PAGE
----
It’s common for brands to become stagnant, rooted in their ways and too set on a specific course that restricts their ability to adapt to change. It is the classic example of the “That’s the way we do things around here” mentality. But over time, competition increases, markets develop, and consumer needs shift. Consequently, very few industries have remained static over the past year, let alone the last decade, which has created an urgent need for businesses to evolve.
Letting go of your roots
Resistance to change is one of the most significant barriers to a business’s long-term success. This resistance is often the result of a company becoming too attached to its roots, which can sometimes be so deep that they begin to act as an anchor, weighing the business down rather than enabling its growth.
These roots can be categorised as values, goals, and characteristics of a business that define how it operates, the messages it communicates, how it conveys them, and how consumers perceive the brand. But as times change, it is common for business roots to become outdated and unsuitable for the current commercial climate.
And as a result, businesses begin to face difficulties in keeping customers engaged and, in turn, achieving a profitable financial return. To see this in practice, we only need to look at the demise of some of the biggest named brands in recent times.
For example, the Arcadia Group is one of the latest digital transformation victims, a trend that has been gradually impacting the retail space in recent years and has only accelerated during the COVID-19 pandemic. The digital shift has been led due to the need to meet changing consumer expectations and behaviours. Online sales are increasing year on year, and even more, customers are expected to be shopping with a digital-first perspective following the pandemic and its related disruption.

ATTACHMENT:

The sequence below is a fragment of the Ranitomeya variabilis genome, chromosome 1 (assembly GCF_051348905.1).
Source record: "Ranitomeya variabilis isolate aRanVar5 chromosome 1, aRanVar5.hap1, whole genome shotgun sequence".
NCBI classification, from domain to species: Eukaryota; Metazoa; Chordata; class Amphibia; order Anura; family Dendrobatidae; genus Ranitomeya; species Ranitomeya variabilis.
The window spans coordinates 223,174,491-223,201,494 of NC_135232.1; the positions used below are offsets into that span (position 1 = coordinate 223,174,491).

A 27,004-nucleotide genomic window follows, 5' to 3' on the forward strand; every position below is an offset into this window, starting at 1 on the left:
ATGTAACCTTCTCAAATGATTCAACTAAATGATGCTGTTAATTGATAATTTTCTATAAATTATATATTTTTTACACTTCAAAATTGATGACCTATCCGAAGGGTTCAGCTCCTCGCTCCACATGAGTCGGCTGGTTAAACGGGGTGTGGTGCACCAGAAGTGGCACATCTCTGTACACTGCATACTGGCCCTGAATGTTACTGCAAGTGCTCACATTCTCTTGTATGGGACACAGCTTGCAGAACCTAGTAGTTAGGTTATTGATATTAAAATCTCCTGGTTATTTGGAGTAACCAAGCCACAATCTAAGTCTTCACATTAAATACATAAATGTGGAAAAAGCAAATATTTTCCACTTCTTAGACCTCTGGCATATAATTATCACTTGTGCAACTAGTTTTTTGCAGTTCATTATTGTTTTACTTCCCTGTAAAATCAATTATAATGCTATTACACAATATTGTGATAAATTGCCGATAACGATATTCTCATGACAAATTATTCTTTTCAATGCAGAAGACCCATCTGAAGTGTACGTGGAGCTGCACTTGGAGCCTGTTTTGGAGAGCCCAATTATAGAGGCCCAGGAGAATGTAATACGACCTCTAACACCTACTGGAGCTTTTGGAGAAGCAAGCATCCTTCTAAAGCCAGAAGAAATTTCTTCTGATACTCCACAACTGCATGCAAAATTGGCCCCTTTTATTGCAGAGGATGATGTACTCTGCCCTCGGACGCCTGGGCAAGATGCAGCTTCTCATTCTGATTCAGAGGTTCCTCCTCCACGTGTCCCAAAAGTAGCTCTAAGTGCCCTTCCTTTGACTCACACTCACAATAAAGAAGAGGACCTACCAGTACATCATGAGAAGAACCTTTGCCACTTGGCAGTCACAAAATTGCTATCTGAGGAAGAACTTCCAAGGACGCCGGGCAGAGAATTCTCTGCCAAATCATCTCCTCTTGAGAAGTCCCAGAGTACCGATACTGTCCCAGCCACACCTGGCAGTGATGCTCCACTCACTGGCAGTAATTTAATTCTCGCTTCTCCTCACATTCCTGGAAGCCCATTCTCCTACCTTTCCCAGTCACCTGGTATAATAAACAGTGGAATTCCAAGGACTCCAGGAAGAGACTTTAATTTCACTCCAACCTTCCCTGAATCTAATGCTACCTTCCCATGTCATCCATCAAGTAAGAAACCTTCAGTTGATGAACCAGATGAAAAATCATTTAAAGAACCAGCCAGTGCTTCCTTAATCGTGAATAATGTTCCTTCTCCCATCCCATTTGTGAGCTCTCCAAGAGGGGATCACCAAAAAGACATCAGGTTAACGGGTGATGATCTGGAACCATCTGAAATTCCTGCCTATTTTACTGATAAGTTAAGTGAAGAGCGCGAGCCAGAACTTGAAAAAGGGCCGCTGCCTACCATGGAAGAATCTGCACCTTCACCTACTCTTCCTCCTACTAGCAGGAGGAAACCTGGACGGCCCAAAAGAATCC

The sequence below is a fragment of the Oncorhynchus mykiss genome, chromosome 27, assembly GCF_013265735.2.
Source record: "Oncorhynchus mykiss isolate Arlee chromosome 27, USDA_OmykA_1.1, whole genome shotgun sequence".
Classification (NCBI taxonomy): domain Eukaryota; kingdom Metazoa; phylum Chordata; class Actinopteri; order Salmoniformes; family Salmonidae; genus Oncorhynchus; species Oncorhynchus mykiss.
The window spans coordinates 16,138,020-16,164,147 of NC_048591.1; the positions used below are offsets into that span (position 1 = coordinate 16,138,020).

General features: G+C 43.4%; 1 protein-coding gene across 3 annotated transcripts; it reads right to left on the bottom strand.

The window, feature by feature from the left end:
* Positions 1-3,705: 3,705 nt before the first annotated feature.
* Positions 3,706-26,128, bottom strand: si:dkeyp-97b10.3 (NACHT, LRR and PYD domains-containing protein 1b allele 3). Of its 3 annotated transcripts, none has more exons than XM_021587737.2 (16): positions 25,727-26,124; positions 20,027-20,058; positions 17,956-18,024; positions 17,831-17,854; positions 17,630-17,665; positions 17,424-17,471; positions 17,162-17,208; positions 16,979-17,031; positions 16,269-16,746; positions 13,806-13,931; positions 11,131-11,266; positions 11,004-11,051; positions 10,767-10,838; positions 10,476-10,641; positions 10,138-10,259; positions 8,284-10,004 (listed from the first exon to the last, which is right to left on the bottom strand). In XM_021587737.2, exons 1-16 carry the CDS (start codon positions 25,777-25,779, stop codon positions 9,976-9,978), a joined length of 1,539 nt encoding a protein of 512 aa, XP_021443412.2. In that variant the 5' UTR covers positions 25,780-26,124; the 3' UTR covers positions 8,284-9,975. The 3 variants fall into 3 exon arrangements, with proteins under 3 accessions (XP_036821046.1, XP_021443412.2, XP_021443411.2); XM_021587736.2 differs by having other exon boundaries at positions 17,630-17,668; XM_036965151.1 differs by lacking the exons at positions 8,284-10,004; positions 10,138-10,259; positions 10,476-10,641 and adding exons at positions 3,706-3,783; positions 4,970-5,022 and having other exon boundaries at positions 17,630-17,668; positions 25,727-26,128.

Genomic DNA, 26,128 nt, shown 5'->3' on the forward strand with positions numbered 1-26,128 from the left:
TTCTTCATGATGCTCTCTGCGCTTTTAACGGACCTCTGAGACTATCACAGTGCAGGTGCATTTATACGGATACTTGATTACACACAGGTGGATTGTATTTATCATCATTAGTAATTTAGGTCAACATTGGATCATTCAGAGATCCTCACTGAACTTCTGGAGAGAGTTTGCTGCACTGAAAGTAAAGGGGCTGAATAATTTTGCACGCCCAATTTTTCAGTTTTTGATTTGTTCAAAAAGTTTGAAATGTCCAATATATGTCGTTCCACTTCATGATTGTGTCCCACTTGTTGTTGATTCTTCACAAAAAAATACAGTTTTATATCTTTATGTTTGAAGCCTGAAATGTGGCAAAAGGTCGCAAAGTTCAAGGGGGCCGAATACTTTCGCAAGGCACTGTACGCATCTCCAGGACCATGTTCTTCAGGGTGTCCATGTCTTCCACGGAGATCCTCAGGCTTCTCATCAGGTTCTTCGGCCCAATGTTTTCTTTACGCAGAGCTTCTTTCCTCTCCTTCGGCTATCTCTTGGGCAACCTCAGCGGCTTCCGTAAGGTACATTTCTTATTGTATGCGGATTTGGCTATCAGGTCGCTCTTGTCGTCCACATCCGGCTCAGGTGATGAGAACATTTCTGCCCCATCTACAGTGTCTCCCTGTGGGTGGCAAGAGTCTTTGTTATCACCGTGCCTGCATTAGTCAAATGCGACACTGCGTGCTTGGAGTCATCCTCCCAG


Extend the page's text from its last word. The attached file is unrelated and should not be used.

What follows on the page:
Instead of responding to the change in the market and embracing online opportunities, businesses operating as part of Arcadia Group continued to do things as they had always done. And it was this lack of focus on their digital offering, particularly when compared to competitors such as PrettyLittleThing, boohoo and Asos, that ultimately resulted in their commercial downturn. Although not so great for the individuals affected in the process, the case offers other businesses a vital lesson in the importance of letting go of outdated roots and adapting to change.
Taking a risk
But due to the deep-rooted nature of such characteristics, there is a perceived risk involved with letting them go. It’s understandable as it will no doubt affect a significant change to business as usual. But, any risks can be mitigated if companies take a strategic approach in their decision to make the change.
For instance, by undertaking branding exercises, such as a brand audit and the formalisation of a value proposition, stakeholders can gain an in-depth understanding of the business’s current position, its offering and their consumers’ expectations through the creation of audience personas and its market via detailed industry insights and competitor analysis.
From here, there will be a clear view of which aspects are not appropriate for the current commercial landscape and where there will be an opportunity to enjoy the fruits of your labour once the change has been implemented. Once a new proposition has been established in theory, it then needs a detailed project plan to role it out in practice, combined with an effective communications strategy.
Is change always necessary?
In short, no. Change for the sake of change can be just as damaging to a brand as staying consistent. Sometimes, the business’s deep-rooted characteristics form a vital part of the audience’s understanding of the brand and its offering. This might include family-run business values or branding elements that are connected to the location a business was founded in, for example. Often, it’s unlikely that these elements will be hindering the business’s growth potential but are instead adding value to it by acting as a USP and differentiating it from the competition.
However, in these cases, while the message does not need to change, how it is communicated might often be the message delivery methods that become outdated. For example, this might mean using online marketing channels such as social media, content creation, SEO and email promotions to support both online and offline activities.
It’s all about making well thought out changes to remain relevant, rather than continually altering your messages and offerings, which could cause confusion and disconnect between the brand and its consumers.
Ultimately, businesses need a solid footing upon which they can build on. But while these foundations are essential for business growth, like a tree’s roots, some often go off at a tangent and become stuck in the past, anchoring the brand to where it used to be rather than allowing it to move forward into the future.
Put simply, if you don’t evolve, you die.